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COLLEGE CLOSED MONDAY: Due to snow, the College will be CLOSED MONDAY MARCH 4th. Nursing clinicals are also cancelled. Check student email for summer registration update.
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RN-BSN Curriculum

RN-BSN Courses 

NUR 3110: Professional Nursing Perspectives

3 credits
This is an introductory bridge course for RN-BSN students. Core concepts of professional nursing practice are explored and analyzed within the framework of selected theories, trends, and issues of contemporary professional nursing practice.

Prerequisite: Acceptance into the Bachelor of Science in Nursing program and current RN licensure.

NUR 3225: Pathophysiology

3 credits
This course explores the pathologies of the human body to altered states of health throughout the lifespan. Factors that influence health and illness, such as genomics, culture, and environment, are examined in relation to disease processes.

Prerequisite: For diploma RNs, completion of all 1000- and 2000-level science courses is required.

NUR 3330: Health Assessment

3 credits
The Health Assessment course is designed to provide the RN student with the knowledge and skills to perform a comprehensive health assessment. This course will expand upon prior knowledge of health assessment and will address cultural, developmental, psychosocial, environmental and societal factors inherent in promoting health across the lifespan. Techniques of data collection and documentation will be expanded upon to enhance critical thinking skills. This course will then shift the paradigm focus from the individual to the community with a focus on prevention and early detection of disease. Students will be introduced to the health care needs of diverse and vulnerable populations.

Prerequisite: Acceptance into the Bachelor of Science in Nursing program.

NUR 3445: Communications and Informatics in Healthcare

3 credits
Interdisciplinary communication within the present-day healthcare arena encompasses many forms. The professional Nurse as an effective communicator has to be able to deliver clear and concise communication, which is essential to safe patient care. This course will examine the role and impact that effective communication skills have on patient care outcomes and in clinical practice. In addition, communication and informatics as they relate to professional Nursing will be explored. The concepts and skills of communication, informatics, and information literacy will be presented.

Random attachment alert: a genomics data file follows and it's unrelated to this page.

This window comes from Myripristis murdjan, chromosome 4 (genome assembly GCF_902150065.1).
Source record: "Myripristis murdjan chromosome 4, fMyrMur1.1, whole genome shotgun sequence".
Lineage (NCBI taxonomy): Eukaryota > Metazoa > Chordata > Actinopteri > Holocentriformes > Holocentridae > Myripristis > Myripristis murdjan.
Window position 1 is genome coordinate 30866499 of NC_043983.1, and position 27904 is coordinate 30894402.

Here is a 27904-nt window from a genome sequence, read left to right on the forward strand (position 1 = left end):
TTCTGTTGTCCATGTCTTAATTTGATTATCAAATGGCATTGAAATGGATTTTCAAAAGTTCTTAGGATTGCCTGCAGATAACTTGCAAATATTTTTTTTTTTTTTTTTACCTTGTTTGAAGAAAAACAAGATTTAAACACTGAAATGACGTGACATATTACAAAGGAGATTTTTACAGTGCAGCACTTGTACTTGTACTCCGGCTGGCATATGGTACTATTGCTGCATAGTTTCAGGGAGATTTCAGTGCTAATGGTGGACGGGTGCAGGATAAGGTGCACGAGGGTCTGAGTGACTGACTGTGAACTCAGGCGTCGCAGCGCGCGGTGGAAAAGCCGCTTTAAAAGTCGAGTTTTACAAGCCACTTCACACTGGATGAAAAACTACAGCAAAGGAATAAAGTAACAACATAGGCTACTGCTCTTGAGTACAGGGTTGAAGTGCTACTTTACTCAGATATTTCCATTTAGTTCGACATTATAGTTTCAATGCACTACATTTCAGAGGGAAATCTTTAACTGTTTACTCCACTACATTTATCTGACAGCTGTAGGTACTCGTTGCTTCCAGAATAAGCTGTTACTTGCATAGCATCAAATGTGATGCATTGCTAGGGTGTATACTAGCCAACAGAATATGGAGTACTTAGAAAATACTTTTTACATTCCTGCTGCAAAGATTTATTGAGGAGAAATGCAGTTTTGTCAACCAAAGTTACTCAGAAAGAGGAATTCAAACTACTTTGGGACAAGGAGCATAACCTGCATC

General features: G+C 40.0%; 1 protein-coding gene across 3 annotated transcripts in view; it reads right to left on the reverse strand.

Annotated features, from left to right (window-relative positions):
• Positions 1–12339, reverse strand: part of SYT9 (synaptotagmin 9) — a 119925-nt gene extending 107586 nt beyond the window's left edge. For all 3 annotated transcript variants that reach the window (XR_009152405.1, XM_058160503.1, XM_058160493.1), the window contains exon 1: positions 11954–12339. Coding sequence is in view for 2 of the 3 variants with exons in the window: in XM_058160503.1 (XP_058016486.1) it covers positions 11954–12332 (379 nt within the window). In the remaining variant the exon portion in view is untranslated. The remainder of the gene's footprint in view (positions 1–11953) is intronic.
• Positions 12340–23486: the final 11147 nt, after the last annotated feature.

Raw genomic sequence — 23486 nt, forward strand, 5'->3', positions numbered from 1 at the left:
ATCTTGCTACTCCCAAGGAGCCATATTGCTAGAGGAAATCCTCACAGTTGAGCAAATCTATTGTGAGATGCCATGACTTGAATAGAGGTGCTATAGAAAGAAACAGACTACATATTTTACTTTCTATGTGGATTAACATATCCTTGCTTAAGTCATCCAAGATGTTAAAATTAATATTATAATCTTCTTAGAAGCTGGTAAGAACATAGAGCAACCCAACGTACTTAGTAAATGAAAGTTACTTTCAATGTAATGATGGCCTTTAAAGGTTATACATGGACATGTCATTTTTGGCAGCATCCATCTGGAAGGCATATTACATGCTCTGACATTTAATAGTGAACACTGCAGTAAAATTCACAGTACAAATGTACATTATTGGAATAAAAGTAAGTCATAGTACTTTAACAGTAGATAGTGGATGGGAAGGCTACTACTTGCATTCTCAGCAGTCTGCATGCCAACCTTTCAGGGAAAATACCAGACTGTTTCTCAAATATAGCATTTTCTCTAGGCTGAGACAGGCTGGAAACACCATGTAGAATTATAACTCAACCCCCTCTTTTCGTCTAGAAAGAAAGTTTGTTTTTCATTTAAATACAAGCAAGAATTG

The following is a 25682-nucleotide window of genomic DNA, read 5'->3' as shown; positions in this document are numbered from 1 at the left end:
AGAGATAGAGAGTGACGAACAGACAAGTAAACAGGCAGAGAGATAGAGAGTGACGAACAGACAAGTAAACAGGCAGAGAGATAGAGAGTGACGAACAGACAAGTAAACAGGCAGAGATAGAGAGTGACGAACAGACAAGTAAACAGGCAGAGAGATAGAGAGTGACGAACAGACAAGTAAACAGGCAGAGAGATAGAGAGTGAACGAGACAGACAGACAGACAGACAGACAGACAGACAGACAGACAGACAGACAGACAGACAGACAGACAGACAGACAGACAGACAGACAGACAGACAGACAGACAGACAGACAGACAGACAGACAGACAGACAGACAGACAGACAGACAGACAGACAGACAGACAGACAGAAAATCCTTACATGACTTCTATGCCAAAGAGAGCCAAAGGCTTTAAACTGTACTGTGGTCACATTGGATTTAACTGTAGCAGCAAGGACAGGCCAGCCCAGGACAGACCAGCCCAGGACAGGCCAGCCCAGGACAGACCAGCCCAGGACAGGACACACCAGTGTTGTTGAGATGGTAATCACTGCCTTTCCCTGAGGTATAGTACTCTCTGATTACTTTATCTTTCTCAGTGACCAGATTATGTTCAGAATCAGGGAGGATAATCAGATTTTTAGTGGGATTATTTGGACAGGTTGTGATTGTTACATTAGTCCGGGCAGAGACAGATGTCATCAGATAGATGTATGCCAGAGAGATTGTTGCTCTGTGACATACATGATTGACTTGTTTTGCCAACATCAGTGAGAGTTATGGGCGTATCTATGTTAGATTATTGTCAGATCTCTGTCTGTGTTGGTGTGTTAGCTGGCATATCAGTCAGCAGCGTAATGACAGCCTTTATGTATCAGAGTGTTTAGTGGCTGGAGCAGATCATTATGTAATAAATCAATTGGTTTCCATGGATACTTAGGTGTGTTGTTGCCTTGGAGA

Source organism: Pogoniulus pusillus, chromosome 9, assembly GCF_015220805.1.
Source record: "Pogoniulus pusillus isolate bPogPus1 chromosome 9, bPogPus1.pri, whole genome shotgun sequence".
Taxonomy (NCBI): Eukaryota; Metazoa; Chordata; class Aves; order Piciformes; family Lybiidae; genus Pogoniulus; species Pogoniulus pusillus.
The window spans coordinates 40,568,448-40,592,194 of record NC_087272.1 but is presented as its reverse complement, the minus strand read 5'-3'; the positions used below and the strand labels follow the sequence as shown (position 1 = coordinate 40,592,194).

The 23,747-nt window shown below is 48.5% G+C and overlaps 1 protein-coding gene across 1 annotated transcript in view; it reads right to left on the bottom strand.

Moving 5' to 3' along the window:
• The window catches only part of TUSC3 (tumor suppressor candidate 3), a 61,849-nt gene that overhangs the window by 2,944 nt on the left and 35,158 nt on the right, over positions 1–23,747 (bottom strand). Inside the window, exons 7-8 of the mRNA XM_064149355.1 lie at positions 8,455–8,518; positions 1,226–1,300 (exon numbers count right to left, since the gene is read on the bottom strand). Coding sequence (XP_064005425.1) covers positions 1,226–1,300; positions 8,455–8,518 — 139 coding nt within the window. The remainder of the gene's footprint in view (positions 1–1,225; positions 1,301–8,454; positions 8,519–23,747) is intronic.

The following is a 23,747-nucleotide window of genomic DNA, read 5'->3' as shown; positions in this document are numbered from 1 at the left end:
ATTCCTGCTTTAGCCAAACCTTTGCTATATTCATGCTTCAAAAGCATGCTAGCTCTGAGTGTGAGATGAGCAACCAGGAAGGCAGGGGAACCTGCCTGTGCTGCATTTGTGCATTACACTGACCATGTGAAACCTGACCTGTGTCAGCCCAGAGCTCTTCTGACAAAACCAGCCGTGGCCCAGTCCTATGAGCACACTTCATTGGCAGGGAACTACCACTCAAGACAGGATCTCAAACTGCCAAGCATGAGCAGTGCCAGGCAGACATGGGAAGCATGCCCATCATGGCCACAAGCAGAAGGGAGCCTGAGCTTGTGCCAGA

NUR 3660: Evidence-Based Nursing Practice

3 credits
This course provides a basic understanding of the research process and its application to Nursing practice. Components of both quantitative and qualitative research techniques and ethical conduct required of Nurse researchers are explored.

Prerequisite: MAT 3410

NUR 4225: Leadership and Management in Healthcare

4 credits
This course will explore key organizational structures and operation of healthcare within the United States with a focus on quality of healthcare and error reduction. This course will provide an overview of the functions of leadership and management within a changing healthcare environment. Emphasis will be placed on current issues that affect leadership and management in the practice setting. The science of management and the integration of leadership principles are explored within the context of clinical microsystems. Students are required to attend one Nursing organization meeting that will be approved by the professor.

Prerequisite: All 3000-level Nursing courses, unless authorized by the Chairperson of the Nursing program.

NUR 4230: Foundations in Community/Public Health Nursing

3 credits
This course provides an overview of the field of community/public health nursing in assessing the healthcare needs of aggregates and communities. This course explores the physical, economic, societal and environmental factors that affect public health. Selected extramural activities augment the theoretical aspects of the course in relation to multidisciplinary collaboration and coordination of care in the community.

Prerequisite: All 3000-level Nursing courses, unless authorized by the Chairperson of the Nursing program.

NUR 4335: Application of Evidence-Based Practice and Practicum

6 credits